After Chatting in the Bathroom, They Realized They Were Kidney Matches for Each Other's Husbands

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Two co-workers donated kidneys to each other's husband in an absolutely remarkable tale that can only be qualified as serendipity.

Tia Wimbush and Susan Ellis had worked together at Children’s Healthcare of Atlanta for a decade but had not been particularly close prior to a conversation they had last year in the bathroom at work. In just one conversation, the women learned that they each had spouses who needed a kidney transplant, as per The Washington Post.

Upon discovering that neither woman was a match to donate an organ to their own husband, the women casually discussed their husband's blood type. Quickly, upon learning they were AB and 0 respectively, the women realized they could potentially help each other's husbands.

In a wild twist of fate, antibody tests revealed that each woman was a match for the other's spouse; less than a year after that conversation in the bathroom, Wimbush donated one of her kidneys to Lance Ellis, and Susan Ellis donated one of hers to Rodney Wimbush.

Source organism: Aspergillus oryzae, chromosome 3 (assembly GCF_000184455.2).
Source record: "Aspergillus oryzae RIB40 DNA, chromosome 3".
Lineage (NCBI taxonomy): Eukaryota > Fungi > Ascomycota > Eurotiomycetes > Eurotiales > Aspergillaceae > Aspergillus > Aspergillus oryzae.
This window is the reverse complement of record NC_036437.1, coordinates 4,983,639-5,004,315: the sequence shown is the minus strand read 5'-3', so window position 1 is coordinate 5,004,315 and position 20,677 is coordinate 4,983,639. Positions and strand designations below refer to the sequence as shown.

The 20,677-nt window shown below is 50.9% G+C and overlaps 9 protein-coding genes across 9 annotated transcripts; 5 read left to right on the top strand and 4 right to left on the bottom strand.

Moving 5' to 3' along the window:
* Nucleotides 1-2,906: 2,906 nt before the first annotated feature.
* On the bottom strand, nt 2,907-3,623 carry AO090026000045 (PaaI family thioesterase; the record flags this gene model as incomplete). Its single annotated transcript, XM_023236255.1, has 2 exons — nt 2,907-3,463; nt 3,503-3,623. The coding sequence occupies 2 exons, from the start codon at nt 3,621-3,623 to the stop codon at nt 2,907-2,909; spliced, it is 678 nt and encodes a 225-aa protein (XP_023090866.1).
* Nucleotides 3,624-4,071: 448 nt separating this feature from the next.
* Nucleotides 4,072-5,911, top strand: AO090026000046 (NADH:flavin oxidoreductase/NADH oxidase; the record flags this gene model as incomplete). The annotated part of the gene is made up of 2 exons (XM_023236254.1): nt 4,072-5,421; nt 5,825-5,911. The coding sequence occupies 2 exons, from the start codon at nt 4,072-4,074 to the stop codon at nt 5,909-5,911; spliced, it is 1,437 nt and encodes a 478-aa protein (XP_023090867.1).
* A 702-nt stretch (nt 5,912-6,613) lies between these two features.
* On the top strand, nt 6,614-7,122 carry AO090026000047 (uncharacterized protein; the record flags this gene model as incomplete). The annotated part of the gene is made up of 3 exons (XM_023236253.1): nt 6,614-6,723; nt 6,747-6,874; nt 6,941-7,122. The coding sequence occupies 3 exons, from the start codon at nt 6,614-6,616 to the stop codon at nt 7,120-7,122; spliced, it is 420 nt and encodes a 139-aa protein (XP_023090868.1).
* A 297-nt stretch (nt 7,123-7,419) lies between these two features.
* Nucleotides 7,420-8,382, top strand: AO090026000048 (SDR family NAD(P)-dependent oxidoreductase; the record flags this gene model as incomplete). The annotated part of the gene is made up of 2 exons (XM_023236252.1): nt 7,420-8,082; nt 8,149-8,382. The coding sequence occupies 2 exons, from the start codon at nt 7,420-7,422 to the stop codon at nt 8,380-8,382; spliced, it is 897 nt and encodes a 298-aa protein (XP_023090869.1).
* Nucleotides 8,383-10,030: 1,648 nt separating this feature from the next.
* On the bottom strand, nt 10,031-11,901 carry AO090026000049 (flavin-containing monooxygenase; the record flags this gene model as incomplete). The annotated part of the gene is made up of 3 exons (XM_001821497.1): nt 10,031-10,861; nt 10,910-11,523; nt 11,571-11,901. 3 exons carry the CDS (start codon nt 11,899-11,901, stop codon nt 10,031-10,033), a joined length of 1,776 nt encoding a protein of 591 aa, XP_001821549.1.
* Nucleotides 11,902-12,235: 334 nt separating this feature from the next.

Tia Wimbush told The Post that the men have "almost fully recovered" and "each gained the gift of health and more years."

"It’s wonderful to see how they now have quality of life after so many years of dialysis treatments,” she told the publication.

And in case you thought this wasn't as truly coincidental as it sounds, The Post talked to Christina Klein, a nephrologist and medical director of Piedmont’s kidney transplant program, who called it "extremely rare for two people to propose their own paired organ exchange and actually be a match for each other."

“I’ve personally never seen this happen,” Klein told the paper. “When we put pairs into large databases for national paired exchange programs, some pairs wait months or even years for a compatible match.”

Who knew chit-chat could quite literally change entire lives?

Tags: Giving

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Written By

Rose Low

Rose Low is a writer based in New York, with a background in social media strategy and reporting. She has a Masters from NYU and a love for romantic comedies. See Full Bio

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